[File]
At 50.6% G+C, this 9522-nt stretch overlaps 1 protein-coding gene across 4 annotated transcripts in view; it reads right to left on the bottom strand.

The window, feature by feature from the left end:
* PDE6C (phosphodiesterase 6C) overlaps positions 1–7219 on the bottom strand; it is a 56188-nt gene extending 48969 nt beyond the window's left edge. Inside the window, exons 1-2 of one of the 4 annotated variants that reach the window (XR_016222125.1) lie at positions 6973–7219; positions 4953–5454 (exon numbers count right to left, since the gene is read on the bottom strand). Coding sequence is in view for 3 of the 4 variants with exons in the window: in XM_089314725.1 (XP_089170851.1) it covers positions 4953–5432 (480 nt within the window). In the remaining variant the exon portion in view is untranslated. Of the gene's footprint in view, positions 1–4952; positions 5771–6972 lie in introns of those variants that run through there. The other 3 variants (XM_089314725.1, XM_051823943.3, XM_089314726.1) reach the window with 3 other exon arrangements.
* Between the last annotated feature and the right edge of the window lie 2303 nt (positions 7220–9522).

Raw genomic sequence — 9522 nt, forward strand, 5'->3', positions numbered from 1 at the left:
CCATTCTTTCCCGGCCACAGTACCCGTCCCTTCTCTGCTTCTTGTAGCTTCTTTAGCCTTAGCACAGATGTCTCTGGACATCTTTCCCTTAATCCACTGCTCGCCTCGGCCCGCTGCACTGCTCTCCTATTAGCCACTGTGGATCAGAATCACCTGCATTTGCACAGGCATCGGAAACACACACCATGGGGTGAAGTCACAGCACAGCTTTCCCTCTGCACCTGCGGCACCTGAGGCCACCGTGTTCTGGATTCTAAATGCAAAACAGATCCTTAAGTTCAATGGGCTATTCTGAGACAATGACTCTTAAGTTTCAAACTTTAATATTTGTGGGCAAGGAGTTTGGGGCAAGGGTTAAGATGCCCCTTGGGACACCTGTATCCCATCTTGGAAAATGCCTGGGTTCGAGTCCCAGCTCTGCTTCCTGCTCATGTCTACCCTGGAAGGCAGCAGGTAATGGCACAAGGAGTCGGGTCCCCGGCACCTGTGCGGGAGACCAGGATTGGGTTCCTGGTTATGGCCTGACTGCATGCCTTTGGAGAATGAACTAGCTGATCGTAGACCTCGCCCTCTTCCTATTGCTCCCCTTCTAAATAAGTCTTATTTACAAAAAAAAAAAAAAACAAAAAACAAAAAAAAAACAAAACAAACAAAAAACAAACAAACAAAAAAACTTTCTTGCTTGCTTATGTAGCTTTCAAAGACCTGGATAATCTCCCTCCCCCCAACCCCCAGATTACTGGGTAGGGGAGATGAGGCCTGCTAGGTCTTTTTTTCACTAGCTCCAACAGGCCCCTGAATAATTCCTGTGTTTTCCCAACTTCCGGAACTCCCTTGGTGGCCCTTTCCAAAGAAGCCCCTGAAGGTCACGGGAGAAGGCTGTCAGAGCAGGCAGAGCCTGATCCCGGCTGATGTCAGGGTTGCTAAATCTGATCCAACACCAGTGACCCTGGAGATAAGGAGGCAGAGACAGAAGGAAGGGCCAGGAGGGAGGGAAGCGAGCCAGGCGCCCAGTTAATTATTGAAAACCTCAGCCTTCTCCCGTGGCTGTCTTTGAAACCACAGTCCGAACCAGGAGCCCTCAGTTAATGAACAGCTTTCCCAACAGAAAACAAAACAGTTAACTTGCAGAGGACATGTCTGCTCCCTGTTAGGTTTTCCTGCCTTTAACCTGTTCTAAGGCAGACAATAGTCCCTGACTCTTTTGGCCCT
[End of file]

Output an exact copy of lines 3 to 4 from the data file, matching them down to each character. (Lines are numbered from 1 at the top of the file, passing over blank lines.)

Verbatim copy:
* PDE6C (phosphodiesterase 6C) overlaps positions 1–7219 on the bottom strand; it is a 56188-nt gene extending 48969 nt beyond the window's left edge. Inside the window, exons 1-2 of one of the 4 annotated variants that reach the window (XR_016222125.1) lie at positions 6973–7219; positions 4953–5454 (exon numbers count right to left, since the gene is read on the bottom strand). Coding sequence is in view for 3 of the 4 variants with exons in the window: in XM_089314725.1 (XP_089170851.1) it covers positions 4953–5432 (480 nt within the window). In the remaining variant the exon portion in view is untranslated. Of the gene's footprint in view, positions 1–4952; positions 5771–6972 lie in introns of those variants that run through there. The other 3 variants (XM_089314725.1, XM_051823943.3, XM_089314726.1) reach the window with 3 other exon arrangements.
* Between the last annotated feature and the right edge of the window lie 2303 nt (positions 7220–9522).